Another oft-cited example of rapid and recent human evolution is the appearance and spread of blue eyes starting six to 10,000 years ago. Everyone with blue eyes today apparently has a common ancestor that had a gene mutation back then, when everybody had brown eyes.

For more information on the “rapid evolution” idea, check out the writings of Gregory Cochran, Henry Harpending, and John Hawks. Also consider a new book by Nicholas Wade, “A Troublesome Inheritance: Genes, Race, and Human History.” Wade is a science writer for the New York Times.

Steve Parker, M.D.

If You Have Diabetes, You Need to Know About Glucagon

I couldn't find a pertinent picture

I couldn’t find a pertinent picture

Everybody knows that insulin is the key hormone gone haywire in diabetes, right? Did you know it’s not the only one out of whack? Roger Unger and Alan Cherrington in The Journal of Clinical Investigation point out that another hormone—glucagon—is also very important in regulation of blood sugar in both types of diabetes.

Insulin has a variety of actions the ultimately keep blood sugar levels from rising dangerously high. Glucagon, on the other hand, keeps blood sugar from dropping too low. For instance, when you stop eating food, as in an overnight or longer fast, glucagon stimulates glucose (sugar) production by your liver so you don’t go into a hypoglycemic coma and die. It does the same when you exercise, as your muscles soak up glucose from your blood stream.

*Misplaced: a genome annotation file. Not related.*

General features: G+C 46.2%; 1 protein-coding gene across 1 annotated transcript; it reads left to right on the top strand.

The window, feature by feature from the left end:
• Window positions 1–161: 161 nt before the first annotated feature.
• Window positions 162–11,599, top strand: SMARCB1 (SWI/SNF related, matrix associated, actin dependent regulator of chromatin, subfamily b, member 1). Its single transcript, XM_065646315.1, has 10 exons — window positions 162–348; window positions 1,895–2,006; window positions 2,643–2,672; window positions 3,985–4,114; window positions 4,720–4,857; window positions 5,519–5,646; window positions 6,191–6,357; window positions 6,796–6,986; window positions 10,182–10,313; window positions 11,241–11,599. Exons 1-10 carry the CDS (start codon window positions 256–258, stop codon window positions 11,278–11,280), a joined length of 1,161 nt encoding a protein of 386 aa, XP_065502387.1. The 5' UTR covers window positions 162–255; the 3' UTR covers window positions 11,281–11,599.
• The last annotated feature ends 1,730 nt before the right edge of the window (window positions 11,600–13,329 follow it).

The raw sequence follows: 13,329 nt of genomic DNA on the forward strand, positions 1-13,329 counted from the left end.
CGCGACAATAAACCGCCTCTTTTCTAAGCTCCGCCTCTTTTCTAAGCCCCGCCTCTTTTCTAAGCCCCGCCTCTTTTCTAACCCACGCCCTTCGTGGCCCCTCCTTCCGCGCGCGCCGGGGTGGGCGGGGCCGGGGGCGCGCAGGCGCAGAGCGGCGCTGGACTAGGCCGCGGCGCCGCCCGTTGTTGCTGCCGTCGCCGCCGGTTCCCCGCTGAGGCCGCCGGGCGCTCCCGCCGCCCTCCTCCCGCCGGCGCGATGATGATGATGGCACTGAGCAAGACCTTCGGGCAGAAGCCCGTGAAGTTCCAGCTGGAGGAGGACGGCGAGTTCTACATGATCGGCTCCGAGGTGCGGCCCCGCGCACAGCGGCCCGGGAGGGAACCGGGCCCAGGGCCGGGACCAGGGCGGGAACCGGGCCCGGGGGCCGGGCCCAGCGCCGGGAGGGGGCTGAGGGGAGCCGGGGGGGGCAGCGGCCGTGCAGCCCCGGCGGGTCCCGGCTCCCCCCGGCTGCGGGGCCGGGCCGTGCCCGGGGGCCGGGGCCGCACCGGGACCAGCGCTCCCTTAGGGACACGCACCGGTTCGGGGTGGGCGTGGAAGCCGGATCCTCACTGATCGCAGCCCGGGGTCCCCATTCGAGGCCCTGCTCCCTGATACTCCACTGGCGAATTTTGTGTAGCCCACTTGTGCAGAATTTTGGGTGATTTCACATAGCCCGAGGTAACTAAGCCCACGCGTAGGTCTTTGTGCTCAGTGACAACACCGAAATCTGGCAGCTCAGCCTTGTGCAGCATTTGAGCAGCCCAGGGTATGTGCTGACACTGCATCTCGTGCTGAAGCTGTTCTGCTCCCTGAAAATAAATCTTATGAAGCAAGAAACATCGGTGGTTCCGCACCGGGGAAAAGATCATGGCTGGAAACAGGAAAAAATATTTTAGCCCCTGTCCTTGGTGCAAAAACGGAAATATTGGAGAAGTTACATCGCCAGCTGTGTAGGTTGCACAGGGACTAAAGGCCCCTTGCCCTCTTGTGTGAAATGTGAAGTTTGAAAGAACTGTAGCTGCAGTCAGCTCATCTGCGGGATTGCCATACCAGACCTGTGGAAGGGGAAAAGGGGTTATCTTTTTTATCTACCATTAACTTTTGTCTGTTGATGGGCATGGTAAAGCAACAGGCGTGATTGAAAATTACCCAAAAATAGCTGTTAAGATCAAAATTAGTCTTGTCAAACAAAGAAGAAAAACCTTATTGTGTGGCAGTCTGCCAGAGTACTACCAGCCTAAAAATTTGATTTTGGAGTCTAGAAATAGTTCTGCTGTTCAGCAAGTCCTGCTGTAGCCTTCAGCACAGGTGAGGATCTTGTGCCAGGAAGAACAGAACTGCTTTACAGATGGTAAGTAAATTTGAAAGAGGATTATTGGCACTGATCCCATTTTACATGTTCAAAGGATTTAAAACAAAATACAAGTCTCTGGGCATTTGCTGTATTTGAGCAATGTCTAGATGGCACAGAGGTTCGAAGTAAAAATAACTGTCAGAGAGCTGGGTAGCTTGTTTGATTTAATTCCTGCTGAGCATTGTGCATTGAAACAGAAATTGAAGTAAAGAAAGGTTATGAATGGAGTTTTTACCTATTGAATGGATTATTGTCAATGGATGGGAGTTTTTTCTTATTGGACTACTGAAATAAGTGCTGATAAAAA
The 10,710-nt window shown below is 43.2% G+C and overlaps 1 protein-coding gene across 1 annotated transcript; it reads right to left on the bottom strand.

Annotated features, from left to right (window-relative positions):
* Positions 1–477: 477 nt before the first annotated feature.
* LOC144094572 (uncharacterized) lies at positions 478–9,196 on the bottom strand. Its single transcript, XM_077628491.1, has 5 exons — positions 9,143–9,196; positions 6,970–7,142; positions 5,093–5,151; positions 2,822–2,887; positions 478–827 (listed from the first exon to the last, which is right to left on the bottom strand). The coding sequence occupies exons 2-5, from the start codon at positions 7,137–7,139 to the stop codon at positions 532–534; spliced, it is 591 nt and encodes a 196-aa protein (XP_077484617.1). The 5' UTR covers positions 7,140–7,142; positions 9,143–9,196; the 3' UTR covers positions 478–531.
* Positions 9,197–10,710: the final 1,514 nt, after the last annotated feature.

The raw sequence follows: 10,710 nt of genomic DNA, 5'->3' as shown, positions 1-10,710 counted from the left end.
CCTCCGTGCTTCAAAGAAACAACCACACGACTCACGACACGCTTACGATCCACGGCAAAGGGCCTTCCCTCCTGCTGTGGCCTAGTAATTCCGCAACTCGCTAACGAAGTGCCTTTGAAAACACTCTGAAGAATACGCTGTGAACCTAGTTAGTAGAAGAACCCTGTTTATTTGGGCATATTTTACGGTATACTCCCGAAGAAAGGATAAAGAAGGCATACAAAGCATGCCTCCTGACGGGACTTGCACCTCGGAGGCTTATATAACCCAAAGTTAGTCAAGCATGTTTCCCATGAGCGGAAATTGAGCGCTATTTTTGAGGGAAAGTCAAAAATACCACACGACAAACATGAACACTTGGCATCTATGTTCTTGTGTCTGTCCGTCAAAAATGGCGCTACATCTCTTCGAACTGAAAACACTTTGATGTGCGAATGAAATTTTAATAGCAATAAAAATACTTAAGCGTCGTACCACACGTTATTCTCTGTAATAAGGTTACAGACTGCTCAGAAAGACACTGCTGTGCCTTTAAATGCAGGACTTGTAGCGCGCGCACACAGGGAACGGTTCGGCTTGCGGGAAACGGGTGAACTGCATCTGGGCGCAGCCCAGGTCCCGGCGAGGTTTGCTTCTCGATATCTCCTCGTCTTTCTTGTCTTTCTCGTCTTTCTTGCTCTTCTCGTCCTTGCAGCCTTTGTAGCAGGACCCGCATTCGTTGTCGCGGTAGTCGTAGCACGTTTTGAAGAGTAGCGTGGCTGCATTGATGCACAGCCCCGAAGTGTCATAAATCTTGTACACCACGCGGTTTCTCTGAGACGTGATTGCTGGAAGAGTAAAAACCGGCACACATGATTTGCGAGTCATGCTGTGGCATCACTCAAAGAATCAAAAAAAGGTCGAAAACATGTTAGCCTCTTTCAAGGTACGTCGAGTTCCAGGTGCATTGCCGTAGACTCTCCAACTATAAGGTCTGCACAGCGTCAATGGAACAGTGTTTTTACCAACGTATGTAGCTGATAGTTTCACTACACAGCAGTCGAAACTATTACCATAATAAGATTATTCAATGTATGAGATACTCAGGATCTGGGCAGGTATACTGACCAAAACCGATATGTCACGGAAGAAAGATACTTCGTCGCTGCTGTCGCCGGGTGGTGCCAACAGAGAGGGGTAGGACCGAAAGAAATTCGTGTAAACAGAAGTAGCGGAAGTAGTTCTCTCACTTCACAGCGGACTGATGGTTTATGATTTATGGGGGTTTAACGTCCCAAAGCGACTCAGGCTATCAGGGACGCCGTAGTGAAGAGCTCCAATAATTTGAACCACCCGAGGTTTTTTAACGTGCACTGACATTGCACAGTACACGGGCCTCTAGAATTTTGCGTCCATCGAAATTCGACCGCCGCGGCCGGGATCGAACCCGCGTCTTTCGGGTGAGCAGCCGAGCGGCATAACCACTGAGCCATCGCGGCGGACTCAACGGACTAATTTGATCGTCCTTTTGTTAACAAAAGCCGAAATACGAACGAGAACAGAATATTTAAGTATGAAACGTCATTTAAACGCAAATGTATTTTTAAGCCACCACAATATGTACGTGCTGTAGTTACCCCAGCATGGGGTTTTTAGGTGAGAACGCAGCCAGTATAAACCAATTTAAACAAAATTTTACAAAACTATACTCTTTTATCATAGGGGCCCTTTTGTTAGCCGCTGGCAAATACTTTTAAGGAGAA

Glucagon works so well to raise blood sugar that we inject it into diabetics who are hypoglycemic but comatose or otherwise unable to swallow carbohydrates.

Glucagon also has effects on fatty acid metabolism, ketone production, and liver protein metabolism, but this post is already complicated enough.

So where does glucagon come from? The islets of Langherhans, for one. You already know the healthy pancreas has beta cells that produce insulin. The pancreas has other cells—alpha or α cells—that produce glucagon. Furthermore, the stomach and duodenum (the first part of the small intestine) also have glucagon-producing alpha cells. The insulin and glucagon work together to keep blood sugar in an fairly narrow range. Insulin lowers blood sugar, glucagon raises it. It’s sort of like aiming for a hot bath by running a mix of cold and very hot water.